Follow Us

Mother and children laughing in front of their mud brick home

Meet Three Families with Hope for the New Year

Share this Story


With 2021 now here, we eagerly hope for the new year and what it will bring! Worldwide, 2020 was a tough year. Like many families around the globe, hard times made us evaluate our lifestyle — what’s really important? And many of us found that hope for a better tomorrow helped us push through.

We’d like you to meet three families working with Food for the Hungry (FH) who now have the hope of a better future. Through generosity of people like you, these families have a new vision of a better year ahead.

Bangladesh: Mustakin’s Family

Mustakin today at age 11

Mustakin was a five-year-old boy when FH entered his community. He was old enough to go to school but his parents were deep in debt and couldn’t afford school fees. Mustakin’s father lacked a steady income and his mother didn’t know of any way to make money. The often sent their children to bed hungry. “I was frustrated that I could not meet my family’s needs,” said Mustakin’s father. “We felt very helpless and thought there is no way to overcome the situation.”

FH began working with the family in February 2009. Mustakin’s mother, Sheuly, joined an FH-organized savings group, where she met women who earned income by sewing. That sparked her to take a course in tailoring, and led to FH giving her a sewing machine. Now, Sheuly earns money when her husband isn’t able to find work. They send Mustakin to school regularly, and she found that her income early capability earned a new-found respect from her husband.

“I hope other women will see me and bring prosperity to their family by earning along with their husbands, and be able to provide the necessary support for their children’s education and by nutritious food,” Sheuly said.

woman at sewing matching outdoors receiving money from another woman with a child
Mstakin’s mother Sheuly receiving payment for some sewing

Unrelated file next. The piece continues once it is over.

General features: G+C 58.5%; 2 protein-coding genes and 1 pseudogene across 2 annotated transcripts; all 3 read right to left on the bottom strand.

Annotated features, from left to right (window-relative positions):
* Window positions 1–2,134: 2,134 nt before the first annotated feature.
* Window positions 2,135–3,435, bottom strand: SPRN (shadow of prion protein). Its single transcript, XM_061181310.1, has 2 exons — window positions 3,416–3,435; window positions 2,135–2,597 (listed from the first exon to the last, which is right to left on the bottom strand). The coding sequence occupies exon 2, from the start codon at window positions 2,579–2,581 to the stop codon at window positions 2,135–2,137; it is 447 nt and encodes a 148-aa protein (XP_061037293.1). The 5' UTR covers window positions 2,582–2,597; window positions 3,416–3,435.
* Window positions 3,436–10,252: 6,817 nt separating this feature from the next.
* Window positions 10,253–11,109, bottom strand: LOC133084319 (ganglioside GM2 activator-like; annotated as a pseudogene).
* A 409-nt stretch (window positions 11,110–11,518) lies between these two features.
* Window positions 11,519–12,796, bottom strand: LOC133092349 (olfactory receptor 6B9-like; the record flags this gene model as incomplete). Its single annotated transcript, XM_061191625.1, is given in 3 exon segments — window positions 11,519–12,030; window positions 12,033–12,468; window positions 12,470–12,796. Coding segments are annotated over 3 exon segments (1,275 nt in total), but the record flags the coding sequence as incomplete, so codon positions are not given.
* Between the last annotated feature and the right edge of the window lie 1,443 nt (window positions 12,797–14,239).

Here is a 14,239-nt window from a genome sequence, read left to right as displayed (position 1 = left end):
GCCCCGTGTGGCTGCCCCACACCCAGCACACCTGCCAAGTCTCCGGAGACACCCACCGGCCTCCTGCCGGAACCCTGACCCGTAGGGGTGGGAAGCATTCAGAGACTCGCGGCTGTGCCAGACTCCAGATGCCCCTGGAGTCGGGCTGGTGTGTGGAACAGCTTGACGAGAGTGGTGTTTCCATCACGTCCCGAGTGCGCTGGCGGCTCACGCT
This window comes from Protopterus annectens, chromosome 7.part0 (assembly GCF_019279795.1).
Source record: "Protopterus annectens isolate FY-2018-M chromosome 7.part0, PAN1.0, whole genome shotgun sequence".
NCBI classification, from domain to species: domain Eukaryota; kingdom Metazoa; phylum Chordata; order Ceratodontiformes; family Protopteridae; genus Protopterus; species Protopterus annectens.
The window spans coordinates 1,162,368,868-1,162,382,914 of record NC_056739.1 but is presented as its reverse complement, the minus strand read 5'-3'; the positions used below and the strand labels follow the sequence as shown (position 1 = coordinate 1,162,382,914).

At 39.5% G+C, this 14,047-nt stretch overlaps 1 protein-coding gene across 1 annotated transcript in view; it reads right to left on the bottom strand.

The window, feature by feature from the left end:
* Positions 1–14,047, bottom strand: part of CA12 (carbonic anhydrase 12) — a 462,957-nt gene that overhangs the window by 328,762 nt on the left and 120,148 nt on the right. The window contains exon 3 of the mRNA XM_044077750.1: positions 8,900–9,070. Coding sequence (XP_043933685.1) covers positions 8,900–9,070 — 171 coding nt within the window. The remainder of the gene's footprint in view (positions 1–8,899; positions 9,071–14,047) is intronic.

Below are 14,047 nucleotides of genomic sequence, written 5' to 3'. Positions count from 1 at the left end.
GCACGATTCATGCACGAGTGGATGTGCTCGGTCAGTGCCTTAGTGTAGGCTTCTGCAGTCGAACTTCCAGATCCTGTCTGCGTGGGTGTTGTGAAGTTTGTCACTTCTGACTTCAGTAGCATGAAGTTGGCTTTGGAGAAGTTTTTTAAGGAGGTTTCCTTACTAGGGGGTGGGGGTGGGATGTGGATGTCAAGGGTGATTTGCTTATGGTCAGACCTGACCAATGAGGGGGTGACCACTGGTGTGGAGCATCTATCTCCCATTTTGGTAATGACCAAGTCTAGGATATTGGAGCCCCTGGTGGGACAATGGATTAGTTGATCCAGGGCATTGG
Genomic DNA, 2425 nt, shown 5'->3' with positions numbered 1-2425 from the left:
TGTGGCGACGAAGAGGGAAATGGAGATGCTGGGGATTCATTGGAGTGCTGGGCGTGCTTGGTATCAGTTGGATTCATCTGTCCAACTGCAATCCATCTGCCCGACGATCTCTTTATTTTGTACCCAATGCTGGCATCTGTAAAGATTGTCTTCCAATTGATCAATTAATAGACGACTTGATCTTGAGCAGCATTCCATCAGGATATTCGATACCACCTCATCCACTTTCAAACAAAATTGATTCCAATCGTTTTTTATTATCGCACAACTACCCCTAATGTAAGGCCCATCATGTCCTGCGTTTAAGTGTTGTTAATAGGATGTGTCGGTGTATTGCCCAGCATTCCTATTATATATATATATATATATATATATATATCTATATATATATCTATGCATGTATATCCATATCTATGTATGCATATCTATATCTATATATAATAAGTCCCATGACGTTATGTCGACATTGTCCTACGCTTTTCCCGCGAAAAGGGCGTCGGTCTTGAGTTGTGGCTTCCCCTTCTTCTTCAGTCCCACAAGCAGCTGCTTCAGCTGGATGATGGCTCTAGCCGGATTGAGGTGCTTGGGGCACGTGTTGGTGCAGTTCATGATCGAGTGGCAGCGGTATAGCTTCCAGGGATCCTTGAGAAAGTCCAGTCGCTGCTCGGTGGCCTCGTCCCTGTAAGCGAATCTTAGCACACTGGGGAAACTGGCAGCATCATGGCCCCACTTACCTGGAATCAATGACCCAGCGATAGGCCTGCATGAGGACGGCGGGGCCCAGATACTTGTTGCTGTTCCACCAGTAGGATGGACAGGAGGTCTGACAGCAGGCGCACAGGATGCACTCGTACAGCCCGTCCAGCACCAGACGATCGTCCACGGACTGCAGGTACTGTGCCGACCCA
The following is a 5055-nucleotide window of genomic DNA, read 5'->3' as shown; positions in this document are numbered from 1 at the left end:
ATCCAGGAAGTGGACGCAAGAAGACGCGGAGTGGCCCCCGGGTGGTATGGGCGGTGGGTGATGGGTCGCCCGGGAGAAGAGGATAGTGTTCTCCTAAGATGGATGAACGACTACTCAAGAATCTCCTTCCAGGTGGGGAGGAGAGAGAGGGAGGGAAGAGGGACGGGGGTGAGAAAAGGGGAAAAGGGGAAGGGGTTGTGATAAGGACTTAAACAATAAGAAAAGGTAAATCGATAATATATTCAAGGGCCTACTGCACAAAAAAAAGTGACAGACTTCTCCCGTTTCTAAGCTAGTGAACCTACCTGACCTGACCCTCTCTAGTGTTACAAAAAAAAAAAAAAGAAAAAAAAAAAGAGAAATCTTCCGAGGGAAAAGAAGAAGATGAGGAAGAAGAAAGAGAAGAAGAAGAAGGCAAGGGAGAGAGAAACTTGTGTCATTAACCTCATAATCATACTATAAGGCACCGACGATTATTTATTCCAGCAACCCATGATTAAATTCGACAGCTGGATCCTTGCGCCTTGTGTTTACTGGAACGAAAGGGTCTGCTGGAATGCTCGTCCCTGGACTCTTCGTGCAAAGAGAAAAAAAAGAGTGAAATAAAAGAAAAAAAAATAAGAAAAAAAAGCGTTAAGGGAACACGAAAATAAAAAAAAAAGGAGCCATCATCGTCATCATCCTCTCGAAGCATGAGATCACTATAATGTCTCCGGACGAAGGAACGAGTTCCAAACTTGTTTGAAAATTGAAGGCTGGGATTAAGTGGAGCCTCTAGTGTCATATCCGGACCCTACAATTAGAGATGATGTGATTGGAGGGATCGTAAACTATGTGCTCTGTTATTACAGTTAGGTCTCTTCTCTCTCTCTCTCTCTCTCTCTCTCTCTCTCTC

Dominican Republic: Teibi’s Family

Teibi, age 5, lives in a community called Cruz de Vincente, where families like his depend on agriculture for their livelihood. Teibi’s mother Yomaira told FH that her young son suffered from severe malnutrition. Teibi did poorly in school and faced bullies who teased him because his poor nutrition affected his appearance: dry yellow skin, hair loss, and even skin fungus. And the family spent precious money on visits to the doctor, because malnutrition leaves children vulnerable to a host of diseases.

Teibi and his family

When FH started working with Yomaira about nutrition, it was the first step toward a healthier life for Teibi. They were eating sufficient food but their diet lacked nutrients that Teibi desperately needed. Yomaira attended classes with other mothers in the community and learned which food she should buy and prepare. FH also trained families on improved agricultural practices to produce nutritious food.

Teibi’s health recovered quickly, with better nutrition. His skin symptom disappeared and he has more energy to play and pay attention at school. Yomaira says the money they used to spend at the doctor, is now spent on healthier foods. And she has hope for a new year and a new future for all of her childen, even that they might attend university and become professionals one day.

Ethiopia: Gebeyanesh’s Family

Ethoipian mother smiling and holding 18 month old baby
Gebeyenesh and Genet

Gebeyanesh is a 37-year-old wife and mother of four. Her youngest daughter, Genet, is 18 months old. Their family of six frequently ate only one meal per day, due to poor production on their small plot of land. And they rarely ate healthy vegetables.